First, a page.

For a limited time, the Citi® / AAdvantage® Platinum Select® MasterCard® comes with 50,000 bonus miles after spending $3,000 in the first three months. The card also comes with other awesome benefits like a 10% rebate on miles used for award bookings.

The business version, the CitiBusiness® / AAdvantage® Platinum Select® World MasterCard®, also comes with 50,000 bonus miles after spending $3,000 in the first three months. This card comes with 2x miles on select business purchases and a 5% miles bonus on renewal. One person can have both cards. Getting both would be enough for a roundtrip anywhere in the world and up to four roundtrips to the Caribbean.

Further Reading: Basics of American, United, Alaska, and Delta miles

4. Distance-Based Miles

British Airways has by far the most important distance-based program though there are other distance-based programs like All Nippon Airways (ANA.)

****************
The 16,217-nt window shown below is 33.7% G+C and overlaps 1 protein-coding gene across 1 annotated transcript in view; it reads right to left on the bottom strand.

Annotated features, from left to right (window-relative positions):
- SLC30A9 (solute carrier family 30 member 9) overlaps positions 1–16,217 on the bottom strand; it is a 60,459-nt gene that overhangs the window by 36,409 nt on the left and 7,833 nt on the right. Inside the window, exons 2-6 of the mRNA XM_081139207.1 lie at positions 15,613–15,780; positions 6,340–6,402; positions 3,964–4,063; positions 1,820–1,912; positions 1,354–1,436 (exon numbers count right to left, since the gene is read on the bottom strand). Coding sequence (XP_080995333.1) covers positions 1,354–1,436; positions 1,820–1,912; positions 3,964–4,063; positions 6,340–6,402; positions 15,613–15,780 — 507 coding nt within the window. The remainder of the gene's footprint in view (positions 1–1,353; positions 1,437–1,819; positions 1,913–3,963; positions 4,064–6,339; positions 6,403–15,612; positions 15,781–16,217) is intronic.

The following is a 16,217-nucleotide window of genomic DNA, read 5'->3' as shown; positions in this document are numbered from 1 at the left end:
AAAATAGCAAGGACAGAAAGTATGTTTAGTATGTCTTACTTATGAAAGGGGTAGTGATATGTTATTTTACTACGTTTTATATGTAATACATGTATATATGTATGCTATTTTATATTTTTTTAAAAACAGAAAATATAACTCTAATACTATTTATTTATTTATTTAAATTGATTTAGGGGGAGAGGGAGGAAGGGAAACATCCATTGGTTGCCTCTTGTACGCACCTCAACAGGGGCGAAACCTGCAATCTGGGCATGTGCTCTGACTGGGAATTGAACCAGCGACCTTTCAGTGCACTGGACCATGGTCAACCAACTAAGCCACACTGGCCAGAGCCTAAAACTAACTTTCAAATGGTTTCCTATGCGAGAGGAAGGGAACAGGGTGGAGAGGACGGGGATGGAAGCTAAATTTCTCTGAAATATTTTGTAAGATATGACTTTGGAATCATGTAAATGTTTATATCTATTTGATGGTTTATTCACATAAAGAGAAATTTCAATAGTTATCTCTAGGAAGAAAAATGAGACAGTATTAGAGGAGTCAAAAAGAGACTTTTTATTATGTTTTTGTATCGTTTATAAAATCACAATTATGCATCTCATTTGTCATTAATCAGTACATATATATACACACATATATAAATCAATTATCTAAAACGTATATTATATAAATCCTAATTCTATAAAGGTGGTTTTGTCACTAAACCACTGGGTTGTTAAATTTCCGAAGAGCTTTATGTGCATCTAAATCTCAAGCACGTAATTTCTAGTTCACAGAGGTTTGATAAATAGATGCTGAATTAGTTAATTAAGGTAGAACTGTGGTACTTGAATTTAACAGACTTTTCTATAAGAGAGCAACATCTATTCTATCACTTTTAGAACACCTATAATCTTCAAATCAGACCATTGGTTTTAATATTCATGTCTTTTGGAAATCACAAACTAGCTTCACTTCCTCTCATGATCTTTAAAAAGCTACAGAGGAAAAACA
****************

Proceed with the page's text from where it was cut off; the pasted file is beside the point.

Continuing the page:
With British Airways awards, miles needed for an award are calculated by adding up the miles needed for each flight on an award. The miles needed for each flight are calculated by only two things:

  1. the distance of the flight
  2. the cabin of the flight

All flights within a certain band, like 0-650 miles flown, cost 4,500 British Airways Avios. Flights from 651-1151 cost 7,500 Avios and so on.

You can see how these will have different strengths than region-based awards. With region-based awards your cities didn’t matter, so New York to London is the same miles as Los Angeles to Istanbul. In distance-based awards, your regions don’t matter so Los Angeles to Honolulu is the same price as Los Angeles to New York. (Normally awards to Hawaii are more expensive with region-based miles.)